An analysis of lung transplantations performed nationally shows that 7% of the nation’s more than 3,000 lung transplants between Aug. 1, 2020, and Sept. 30, 2021 were performed to treat severe, irreversible lung damage caused by COVID-19. More than half of these patients needed ventilators or extracorporeal membrane oxygenation, or ECMO, before their transplant.
“Our experience treating COVID-19 has shown us that ECMO can be used in carefully selected patients, either as a bridge to lung transplantation, or to allow a patient’s own lungs to heal,” said Joanna Chikwe, MD, founding chair of the Department of Cardiac Surgery in the Smidt Heart Institute at Cedars-Sinai, the Irina and George Schaeffer Distinguished Chair in Cardiac Surgery, and corresponding author of the data published in The New England Journal of Medicine (NEJM). “Most of these COVID-19 patients would have been considered too ill to transplant a few years ago, and the surprising finding of our research was how well they did after lung transplantation.”
While on ECMO, a patient’s blood is pumped out of their body, put through an artificial lung, then pumped back into the patient’s body. The machine — similar to a heart-lung bypass machine — has been around for several decades, although its use for lung failure has increased significantly in the past decade.advertisementhttps://ad.doubleclick.net/ddm/adi/N636.1248839.SWOOP/B27205723.328220489;sz=300×250;ord=[timestamp];dc_lat=;dc_rdid=;tag_for_child_directed_treatment=;tfua=;gdpr=$%7BGDPR%7D;gdpr_consent=$%7BGDPR_CONSENT_755%7D?
In the past, ECMO has been widely considered a “Hail Mary pass” by experts. However, the technology has been employed so often during the global pandemic that Cedars-Sinai physicians have learned new, effective ways to utilize the machine and save lives.
Data published in NEJM was collected from the United Network for Organ Sharing (UNOS), the nonprofit organization that manages the nation’s organ transplant system. Results from 3,039 lung transplantations show:
- The average age of COVID-19 lung transplant patients was 52.
- 21% of COVID-19 lung transplant patients were female.
- 36.6% of COVID-19 lung transplant patients were Hispanic.
- Among the 214 COVID-19 lung transplants, the three-month survival was 95.6%.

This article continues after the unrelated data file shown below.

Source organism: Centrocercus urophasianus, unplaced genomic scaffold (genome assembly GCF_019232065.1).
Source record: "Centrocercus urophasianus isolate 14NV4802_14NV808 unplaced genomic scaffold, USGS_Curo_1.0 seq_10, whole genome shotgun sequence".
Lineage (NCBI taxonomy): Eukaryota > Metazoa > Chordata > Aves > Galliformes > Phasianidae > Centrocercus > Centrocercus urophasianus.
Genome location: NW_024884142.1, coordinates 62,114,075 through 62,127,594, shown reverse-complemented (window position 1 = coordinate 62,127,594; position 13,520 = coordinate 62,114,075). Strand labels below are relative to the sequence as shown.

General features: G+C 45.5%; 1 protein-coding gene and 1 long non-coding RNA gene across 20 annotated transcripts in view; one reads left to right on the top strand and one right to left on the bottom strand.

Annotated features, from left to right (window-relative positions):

- Of the 214 COVID-19 lung transplants, 140 patients had COVID-19 acute respiratory distress syndrome, and 74 patients had COVID-19 pulmonary fibrosis.
“Acute respiratory distress syndrome involves an acute inflammation of the lungs, resulting in decreased ability for the lungs to oxygenate and ventilate,” said Amy Roach, MD, a general surgery resident and Nagel Research Fellowin the Department of Cardiac Surgery in the Smidt Heart Institute and first author of the published data. “In some patients this progresses to COVID-19 pulmonary fibrosis, which causes scarring in the lung and is generally irreversible.”
Throughout the pandemic, Smidt Heart Institute physicians and surgeons have learned how best to treat patients with ECMO.
“Now we know we must mobilize patients and reduce sedatives, whenever possible,” said Dominick Megna, MD, surgical director of the Lung Transplant Program, assistant professor of Cardiac Surgery and an author on the study. “We also have a deeper understanding of how long an individual patient can safely remain on ECMO.”
Between July 2020 and June 30, 2021, Cedars-Sinai provided more than 30,000 hours of ECMO care to patients. Of those 30,000 hours, 21,000 hours were for patients with severe lung disease due to COVID-19.
“Our analysis suggests lung transplants may be a safe option for select patients with the most severe, irreversible lung damage from COVID-19,” said Reinaldo Rampolla, MD, medical director of the Lung Transplant Program at Cedars-Sinai and one of the authors. “However, our hope is that no one has to go through ECMO or lung transplant because of COVID-19. The best protection we have against severe, aggressive disease is vaccination.”